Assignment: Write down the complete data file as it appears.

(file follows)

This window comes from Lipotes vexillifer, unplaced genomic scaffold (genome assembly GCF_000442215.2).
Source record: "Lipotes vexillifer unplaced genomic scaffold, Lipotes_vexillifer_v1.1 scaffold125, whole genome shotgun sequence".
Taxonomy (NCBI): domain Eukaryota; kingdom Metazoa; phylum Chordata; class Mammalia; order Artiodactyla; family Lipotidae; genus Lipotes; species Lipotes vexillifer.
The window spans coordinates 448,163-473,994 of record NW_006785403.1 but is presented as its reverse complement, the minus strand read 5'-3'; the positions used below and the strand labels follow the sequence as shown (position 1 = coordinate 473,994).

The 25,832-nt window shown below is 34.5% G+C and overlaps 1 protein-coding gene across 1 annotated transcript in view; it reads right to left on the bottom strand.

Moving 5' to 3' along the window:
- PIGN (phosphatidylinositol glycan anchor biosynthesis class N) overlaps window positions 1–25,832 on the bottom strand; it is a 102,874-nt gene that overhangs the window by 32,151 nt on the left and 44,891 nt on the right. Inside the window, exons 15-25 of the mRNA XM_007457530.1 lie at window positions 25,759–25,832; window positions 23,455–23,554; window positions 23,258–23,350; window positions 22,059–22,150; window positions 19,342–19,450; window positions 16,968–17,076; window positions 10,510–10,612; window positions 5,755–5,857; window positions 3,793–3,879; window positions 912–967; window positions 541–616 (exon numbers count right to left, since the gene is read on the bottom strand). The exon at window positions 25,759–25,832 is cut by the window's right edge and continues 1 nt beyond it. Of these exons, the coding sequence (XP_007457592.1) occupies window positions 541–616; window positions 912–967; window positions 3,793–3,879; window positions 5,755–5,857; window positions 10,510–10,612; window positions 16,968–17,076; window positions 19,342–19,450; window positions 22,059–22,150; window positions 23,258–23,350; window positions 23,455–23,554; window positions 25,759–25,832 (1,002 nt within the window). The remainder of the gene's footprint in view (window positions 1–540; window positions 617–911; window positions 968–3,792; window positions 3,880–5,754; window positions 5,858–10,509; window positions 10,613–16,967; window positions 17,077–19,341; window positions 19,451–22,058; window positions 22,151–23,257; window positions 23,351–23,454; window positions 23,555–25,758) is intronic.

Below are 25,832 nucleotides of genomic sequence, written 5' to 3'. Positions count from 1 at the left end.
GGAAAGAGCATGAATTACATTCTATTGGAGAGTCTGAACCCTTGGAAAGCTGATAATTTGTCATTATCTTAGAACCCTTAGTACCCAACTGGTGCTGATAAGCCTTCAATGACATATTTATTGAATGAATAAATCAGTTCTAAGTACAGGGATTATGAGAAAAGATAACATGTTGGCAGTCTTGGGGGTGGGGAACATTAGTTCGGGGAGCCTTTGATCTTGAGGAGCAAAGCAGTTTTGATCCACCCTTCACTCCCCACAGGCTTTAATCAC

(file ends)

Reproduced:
This window comes from Lipotes vexillifer, unplaced genomic scaffold (genome assembly GCF_000442215.2).
Source record: "Lipotes vexillifer unplaced genomic scaffold, Lipotes_vexillifer_v1.1 scaffold125, whole genome shotgun sequence".
Taxonomy (NCBI): domain Eukaryota; kingdom Metazoa; phylum Chordata; class Mammalia; order Artiodactyla; family Lipotidae; genus Lipotes; species Lipotes vexillifer.
The window spans coordinates 448,163-473,994 of record NW_006785403.1 but is presented as its reverse complement, the minus strand read 5'-3'; the positions used below and the strand labels follow the sequence as shown (position 1 = coordinate 473,994).

The 25,832-nt window shown below is 34.5% G+C and overlaps 1 protein-coding gene across 1 annotated transcript in view; it reads right to left on the bottom strand.

Moving 5' to 3' along the window:
- PIGN (phosphatidylinositol glycan anchor biosynthesis class N) overlaps window positions 1–25,832 on the bottom strand; it is a 102,874-nt gene that overhangs the window by 32,151 nt on the left and 44,891 nt on the right. Inside the window, exons 15-25 of the mRNA XM_007457530.1 lie at window positions 25,759–25,832; window positions 23,455–23,554; window positions 23,258–23,350; window positions 22,059–22,150; window positions 19,342–19,450; window positions 16,968–17,076; window positions 10,510–10,612; window positions 5,755–5,857; window positions 3,793–3,879; window positions 912–967; window positions 541–616 (exon numbers count right to left, since the gene is read on the bottom strand). The exon at window positions 25,759–25,832 is cut by the window's right edge and continues 1 nt beyond it. Of these exons, the coding sequence (XP_007457592.1) occupies window positions 541–616; window positions 912–967; window positions 3,793–3,879; window positions 5,755–5,857; window positions 10,510–10,612; window positions 16,968–17,076; window positions 19,342–19,450; window positions 22,059–22,150; window positions 23,258–23,350; window positions 23,455–23,554; window positions 25,759–25,832 (1,002 nt within the window). The remainder of the gene's footprint in view (window positions 1–540; window positions 617–911; window positions 968–3,792; window positions 3,880–5,754; window positions 5,858–10,509; window positions 10,613–16,967; window positions 17,077–19,341; window positions 19,451–22,058; window positions 22,151–23,257; window positions 23,351–23,454; window positions 23,555–25,758) is intronic.

Below are 25,832 nucleotides of genomic sequence, written 5' to 3'. Positions count from 1 at the left end.
GGAAAGAGCATGAATTACATTCTATTGGAGAGTCTGAACCCTTGGAAAGCTGATAATTTGTCATTATCTTAGAACCCTTAGTACCCAACTGGTGCTGATAAGCCTTCAATGACATATTTATTGAATGAATAAATCAGTTCTAAGTACAGGGATTATGAGAAAAGATAACATGTTGGCAGTCTTGGGGGTGGGGAACATTAGTTCGGGGAGCCTTTGATCTTGAGGAGCAAAGCAGTTTTGATCCACCCTTCACTCCCCACAGGCTTTAATCAC